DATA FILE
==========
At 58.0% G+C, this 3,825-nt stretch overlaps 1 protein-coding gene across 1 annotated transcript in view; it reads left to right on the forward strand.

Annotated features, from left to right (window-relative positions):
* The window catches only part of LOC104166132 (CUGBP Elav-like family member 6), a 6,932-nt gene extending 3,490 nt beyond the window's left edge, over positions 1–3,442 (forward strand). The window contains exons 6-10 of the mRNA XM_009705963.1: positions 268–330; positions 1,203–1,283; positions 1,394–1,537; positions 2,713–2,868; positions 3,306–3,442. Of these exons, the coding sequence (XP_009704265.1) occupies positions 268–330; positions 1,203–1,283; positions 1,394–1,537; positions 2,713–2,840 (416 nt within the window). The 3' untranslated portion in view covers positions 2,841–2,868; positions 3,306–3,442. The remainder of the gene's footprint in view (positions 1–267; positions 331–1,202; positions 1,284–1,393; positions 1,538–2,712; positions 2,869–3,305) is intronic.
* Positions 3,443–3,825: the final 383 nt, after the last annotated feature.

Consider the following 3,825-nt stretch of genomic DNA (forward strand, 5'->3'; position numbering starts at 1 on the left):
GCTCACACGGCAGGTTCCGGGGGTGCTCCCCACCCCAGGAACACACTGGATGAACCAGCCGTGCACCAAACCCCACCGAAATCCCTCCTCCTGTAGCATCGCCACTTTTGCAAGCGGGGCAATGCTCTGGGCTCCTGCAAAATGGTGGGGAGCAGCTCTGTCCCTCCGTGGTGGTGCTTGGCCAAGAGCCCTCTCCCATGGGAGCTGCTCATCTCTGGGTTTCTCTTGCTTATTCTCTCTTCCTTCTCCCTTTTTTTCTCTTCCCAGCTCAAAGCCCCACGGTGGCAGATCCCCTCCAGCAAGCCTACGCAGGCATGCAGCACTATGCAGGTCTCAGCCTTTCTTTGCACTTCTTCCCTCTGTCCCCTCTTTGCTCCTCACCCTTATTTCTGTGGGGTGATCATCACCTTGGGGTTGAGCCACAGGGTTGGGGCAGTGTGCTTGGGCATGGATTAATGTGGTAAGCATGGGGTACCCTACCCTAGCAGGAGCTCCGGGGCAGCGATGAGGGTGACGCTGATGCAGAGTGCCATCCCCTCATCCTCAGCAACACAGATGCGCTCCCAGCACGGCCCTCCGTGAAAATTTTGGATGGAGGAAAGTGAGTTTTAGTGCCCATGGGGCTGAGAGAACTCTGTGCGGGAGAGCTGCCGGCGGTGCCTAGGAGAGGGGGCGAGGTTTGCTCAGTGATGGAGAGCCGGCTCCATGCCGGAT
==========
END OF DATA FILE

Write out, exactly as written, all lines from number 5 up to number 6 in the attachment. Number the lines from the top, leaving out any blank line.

Consider the following 3,825-nt stretch of genomic DNA (forward strand, 5'->3'; position numbering starts at 1 on the left):
GCTCACACGGCAGGTTCCGGGGGTGCTCCCCACCCCAGGAACACACTGGATGAACCAGCCGTGCACCAAACCCCACCGAAATCCCTCCTCCTGTAGCATCGCCACTTTTGCAAGCGGGGCAATGCTCTGGGCTCCTGCAAAATGGTGGGGAGCAGCTCTGTCCCTCCGTGGTGGTGCTTGGCCAAGAGCCCTCTCCCATGGGAGCTGCTCATCTCTGGGTTTCTCTTGCTTATTCTCTCTTCCTTCTCCCTTTTTTTCTCTTCCCAGCTCAAAGCCCCACGGTGGCAGATCCCCTCCAGCAAGCCTACGCAGGCATGCAGCACTATGCAGGTCTCAGCCTTTCTTTGCACTTCTTCCCTCTGTCCCCTCTTTGCTCCTCACCCTTATTTCTGTGGGGTGATCATCACCTTGGGGTTGAGCCACAGGGTTGGGGCAGTGTGCTTGGGCATGGATTAATGTGGTAAGCATGGGGTACCCTACCCTAGCAGGAGCTCCGGGGCAGCGATGAGGGTGACGCTGATGCAGAGTGCCATCCCCTCATCCTCAGCAACACAGATGCGCTCCCAGCACGGCCCTCCGTGAAAATTTTGGATGGAGGAAAGTGAGTTTTAGTGCCCATGGGGCTGAGAGAACTCTGTGCGGGAGAGCTGCCGGCGGTGCCTAGGAGAGGGGGCGAGGTTTGCTCAGTGATGGAGAGCCGGCTCCATGCCGGAT